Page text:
Stella Creasy says she was threatened with gang-rape at university | Stella Creasy

The Labor MP Stella Creasy has disclosed that she was threatened with gang-rape amid a campaign of sexual harassment after entering student politics at the University of Cambridge.

While running for a student council role in the mid-1990s, the Walthamstow MP said she was reprimanded by college authorities instead of action being taken against the men involved.

“I’m in my mid-40s now and it’s the first time I’ve really felt even willing to talk about it,” Creasy said in an interview with the broadcaster and former Labor MP Gloria De Piero for GB News. “It was terrifying at the time, I’m terrified I’ll ever run into those young men again.”

There have been a slew of revelations about sexism and harassment in Westminster, and up to 56 MPs have been accused of sexual misconduct. But Creasy, a prominent campaigner for women’s rights, including granting mothers the resources to run for parliament, said a culture of “privilege and entitlement” was not unique to parliament but a problem in universities as well. “It’s always the men that people think are least likely to do it who are involved in it,” she said.

She said she had experienced sexual harassment “all my life” and she remained terrified of seeing the men who had threatened her at university, who she said had gone on to be doctors, civil servants and “high flyers”. After running into the men several years after the incident, she said, she collapsed to a bar floor and left as soon as she could.

Creasy said the abuse would always affect her. She said her first experience of sexual harassment was during her first year at Magdalene College and lasted from 1996 to 1998. She said it included a campaign of abusive posters when she ran for the role of president of the college’s student council.

“I’ll never forget the night that I was in a room with them all and they threatened to gang-rape me, let alone the posters that they put up around the college when I had the temerity to stand for a position in the student union, telling people not to vote for me because of who I’d slept with,” she said. “And that happened at a Cambridge college.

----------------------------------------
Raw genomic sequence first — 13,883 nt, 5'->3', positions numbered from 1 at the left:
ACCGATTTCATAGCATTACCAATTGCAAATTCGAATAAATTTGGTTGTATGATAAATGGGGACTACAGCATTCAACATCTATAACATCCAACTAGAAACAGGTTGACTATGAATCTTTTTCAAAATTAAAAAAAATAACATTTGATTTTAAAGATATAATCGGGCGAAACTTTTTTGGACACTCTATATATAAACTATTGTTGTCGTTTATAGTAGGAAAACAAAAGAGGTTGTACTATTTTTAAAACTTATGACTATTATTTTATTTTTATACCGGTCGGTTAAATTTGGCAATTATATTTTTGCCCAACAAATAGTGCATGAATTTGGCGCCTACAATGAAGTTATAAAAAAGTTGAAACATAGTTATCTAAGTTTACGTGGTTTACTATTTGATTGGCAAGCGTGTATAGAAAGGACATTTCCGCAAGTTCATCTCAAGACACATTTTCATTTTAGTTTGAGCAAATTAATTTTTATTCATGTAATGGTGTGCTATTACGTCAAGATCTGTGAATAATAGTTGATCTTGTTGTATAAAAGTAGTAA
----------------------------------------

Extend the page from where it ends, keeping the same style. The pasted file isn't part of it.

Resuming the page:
“I was held up and I was admonished by the college authorities at the time because they chose to believe the idea that I was probably ‘a wronged woman’,” she said. “And, as I say, it took public humiliation, and posters, and finally other people coming forward, and me collating the evidence – of all the notes, the spitting in my room, the rubbish that was thrown at me, the sexual abuse and harassment if I tried to walk into the bar, that came from this group of young men.”

Creasy studied psychology at Cambridge from 1996 to 1999, going on to gain a PhD from the London School of Economics. She entered the Commons in 2010.

Addressing women with similar experiences, and those in parliament, she said: “You will find allies, you will find those of us prepared to stand with you because we know what it’s like, we know how hard it is and we know the impact it can have on you.”

A Cambridge spokesperson said: “We are extremely sorry to hear of the horrific ordeal which Stella Creasy experienced. Sexual harassment of any sort has absolutely no place at the university. In recent years the university has taken significant steps in order to provide support for victims of sexual misconduct, to improve systems for reporting any incidents, and to take action as a result.

“We urge anyone who experiences any form of harassment or abuse to report it so that they can be offered support and action can be taken. The university employs a sexual assault and harassment adviser to provide specialist support to victims.”

Information and support for anyone affected by rape or sexual abuse issues is available from the following organisations. In the UK, Rape Crisis offers support on 0808 802 9999 in England and Wales, 0808 801 0302 in Scotland, or 0800 0246 991 in Northern Ireland. In the US, Rainn offers support on 800-656-4673. In Australia, support is available at 1800Respect (1800 737 732). Other international helplines can be found at

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